What Real Estate Businesses Can Do To Avoid IRS AUDITS
Audits become more inconvenient than terrifying if you learn how they work. Let’s start with explaining an audit, then move on to strategies to avoid getting audited—and how to make the process go more smoothly.
What is an audit?
When the IRS audits your business, they look at all of your financial records. That includes double-checking your financial statements to ensure they match your bookkeeping.
They usually want to make sure you aren't underreporting your income or overreporting your deductible expenditure. In either situation, you'd be claiming a lower tax liability than what you actually owe.
What happens when you get audited?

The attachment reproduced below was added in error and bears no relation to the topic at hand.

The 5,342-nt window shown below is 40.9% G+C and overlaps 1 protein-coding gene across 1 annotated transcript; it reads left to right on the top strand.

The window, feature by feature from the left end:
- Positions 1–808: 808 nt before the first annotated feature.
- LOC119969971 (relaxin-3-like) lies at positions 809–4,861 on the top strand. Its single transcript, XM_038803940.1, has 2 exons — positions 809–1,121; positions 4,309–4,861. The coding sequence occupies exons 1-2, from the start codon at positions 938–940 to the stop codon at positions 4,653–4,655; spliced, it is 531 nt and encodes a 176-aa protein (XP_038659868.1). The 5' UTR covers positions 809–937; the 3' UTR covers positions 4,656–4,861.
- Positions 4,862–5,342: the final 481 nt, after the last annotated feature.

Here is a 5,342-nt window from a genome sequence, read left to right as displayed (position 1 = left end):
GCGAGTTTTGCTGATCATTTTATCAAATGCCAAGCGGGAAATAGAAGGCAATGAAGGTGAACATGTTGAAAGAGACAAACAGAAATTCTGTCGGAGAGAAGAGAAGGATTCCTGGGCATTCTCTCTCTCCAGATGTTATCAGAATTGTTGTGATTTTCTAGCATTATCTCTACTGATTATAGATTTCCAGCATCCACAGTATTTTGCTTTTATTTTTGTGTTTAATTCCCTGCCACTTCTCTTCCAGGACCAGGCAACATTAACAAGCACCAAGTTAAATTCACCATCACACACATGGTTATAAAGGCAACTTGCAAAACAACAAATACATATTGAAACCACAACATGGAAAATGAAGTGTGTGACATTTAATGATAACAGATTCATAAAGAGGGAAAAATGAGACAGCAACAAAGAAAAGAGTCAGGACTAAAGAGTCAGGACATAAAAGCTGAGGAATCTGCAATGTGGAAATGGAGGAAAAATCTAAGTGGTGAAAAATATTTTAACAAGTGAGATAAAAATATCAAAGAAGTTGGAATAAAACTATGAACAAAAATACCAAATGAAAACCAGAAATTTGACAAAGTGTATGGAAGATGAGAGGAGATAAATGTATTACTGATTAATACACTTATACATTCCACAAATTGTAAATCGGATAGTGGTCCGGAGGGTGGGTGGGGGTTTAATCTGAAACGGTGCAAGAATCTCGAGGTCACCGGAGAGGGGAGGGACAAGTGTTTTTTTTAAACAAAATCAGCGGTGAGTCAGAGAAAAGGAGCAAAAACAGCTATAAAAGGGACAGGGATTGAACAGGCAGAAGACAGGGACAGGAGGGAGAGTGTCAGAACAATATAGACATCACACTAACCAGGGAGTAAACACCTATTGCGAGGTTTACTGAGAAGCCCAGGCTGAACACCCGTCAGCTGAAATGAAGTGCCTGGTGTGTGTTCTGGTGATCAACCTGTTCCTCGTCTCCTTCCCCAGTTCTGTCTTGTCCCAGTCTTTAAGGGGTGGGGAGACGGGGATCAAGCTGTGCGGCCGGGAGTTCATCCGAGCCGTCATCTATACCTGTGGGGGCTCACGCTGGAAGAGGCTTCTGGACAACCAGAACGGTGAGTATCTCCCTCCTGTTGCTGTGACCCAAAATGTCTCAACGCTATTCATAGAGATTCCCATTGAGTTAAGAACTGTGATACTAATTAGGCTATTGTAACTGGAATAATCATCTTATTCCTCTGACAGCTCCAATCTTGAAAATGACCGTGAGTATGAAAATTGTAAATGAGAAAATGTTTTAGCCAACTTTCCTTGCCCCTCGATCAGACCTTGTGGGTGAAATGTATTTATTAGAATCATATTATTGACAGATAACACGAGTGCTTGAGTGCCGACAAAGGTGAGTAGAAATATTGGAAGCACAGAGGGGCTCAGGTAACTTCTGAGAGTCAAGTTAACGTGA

An audit can go one of three ways:
- The IRS finds out you don’t owe them any money, and leaves you alone.
- The IRS finds out you owe them money. You sign an official document, confirming the amount you owe. Then you pay up.
- The IRS finds out you owe them additional tax, and you dispute it. In this case, you’ll want the support and expertise of a tax lawyer, an enrolled agent, or a CPA. Depending on your argument, the IRS will either reduce the amount you owe, make you pay the full amount, or throw out the charges altogether.
What triggers an audit
It’s almost impossible to anticipate an audit. But they’re triggered for one of three reasons:
- Random selection through the IRS system
- Computer screening—returns that fall outside the IRS “norms” are flagged
- Related examinations—if your tax return is connected to another taxpayer who is being audited, you may be audited just by association
Small business signals that could trigger an audit
While no there’s no magic eight ball for predicting audits, if you’re doing one of the following, you increase your chances of bringing one on: